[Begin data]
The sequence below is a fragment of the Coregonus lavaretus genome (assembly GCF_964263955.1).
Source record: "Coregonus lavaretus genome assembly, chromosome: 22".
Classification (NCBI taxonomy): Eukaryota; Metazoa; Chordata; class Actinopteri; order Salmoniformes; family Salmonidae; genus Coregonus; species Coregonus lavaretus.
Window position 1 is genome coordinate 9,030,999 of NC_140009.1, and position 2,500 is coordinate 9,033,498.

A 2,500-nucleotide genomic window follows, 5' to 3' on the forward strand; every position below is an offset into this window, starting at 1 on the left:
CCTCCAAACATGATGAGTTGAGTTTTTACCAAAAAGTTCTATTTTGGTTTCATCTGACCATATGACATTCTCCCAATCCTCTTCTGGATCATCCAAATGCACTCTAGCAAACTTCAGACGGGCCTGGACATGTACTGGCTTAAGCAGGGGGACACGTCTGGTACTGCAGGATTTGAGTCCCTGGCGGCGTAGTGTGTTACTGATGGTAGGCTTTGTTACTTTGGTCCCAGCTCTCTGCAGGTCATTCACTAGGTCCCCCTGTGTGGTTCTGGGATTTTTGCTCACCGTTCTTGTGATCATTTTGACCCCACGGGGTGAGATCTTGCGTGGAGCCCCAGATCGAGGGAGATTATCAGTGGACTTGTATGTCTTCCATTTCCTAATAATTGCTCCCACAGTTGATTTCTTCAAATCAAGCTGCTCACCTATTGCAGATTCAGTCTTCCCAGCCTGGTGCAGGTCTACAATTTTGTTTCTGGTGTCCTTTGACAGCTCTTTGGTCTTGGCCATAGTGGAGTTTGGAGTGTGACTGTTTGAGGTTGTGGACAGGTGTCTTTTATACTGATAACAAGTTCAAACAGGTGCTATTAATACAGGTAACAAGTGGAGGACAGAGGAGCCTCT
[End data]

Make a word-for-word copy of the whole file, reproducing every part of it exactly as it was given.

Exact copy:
The sequence below is a fragment of the Coregonus lavaretus genome (assembly GCF_964263955.1).
Source record: "Coregonus lavaretus genome assembly, chromosome: 22".
Classification (NCBI taxonomy): Eukaryota; Metazoa; Chordata; class Actinopteri; order Salmoniformes; family Salmonidae; genus Coregonus; species Coregonus lavaretus.
Window position 1 is genome coordinate 9,030,999 of NC_140009.1, and position 2,500 is coordinate 9,033,498.

A 2,500-nucleotide genomic window follows, 5' to 3' on the forward strand; every position below is an offset into this window, starting at 1 on the left:
CCTCCAAACATGATGAGTTGAGTTTTTACCAAAAAGTTCTATTTTGGTTTCATCTGACCATATGACATTCTCCCAATCCTCTTCTGGATCATCCAAATGCACTCTAGCAAACTTCAGACGGGCCTGGACATGTACTGGCTTAAGCAGGGGGACACGTCTGGTACTGCAGGATTTGAGTCCCTGGCGGCGTAGTGTGTTACTGATGGTAGGCTTTGTTACTTTGGTCCCAGCTCTCTGCAGGTCATTCACTAGGTCCCCCTGTGTGGTTCTGGGATTTTTGCTCACCGTTCTTGTGATCATTTTGACCCCACGGGGTGAGATCTTGCGTGGAGCCCCAGATCGAGGGAGATTATCAGTGGACTTGTATGTCTTCCATTTCCTAATAATTGCTCCCACAGTTGATTTCTTCAAATCAAGCTGCTCACCTATTGCAGATTCAGTCTTCCCAGCCTGGTGCAGGTCTACAATTTTGTTTCTGGTGTCCTTTGACAGCTCTTTGGTCTTGGCCATAGTGGAGTTTGGAGTGTGACTGTTTGAGGTTGTGGACAGGTGTCTTTTATACTGATAACAAGTTCAAACAGGTGCTATTAATACAGGTAACAAGTGGAGGACAGAGGAGCCTCT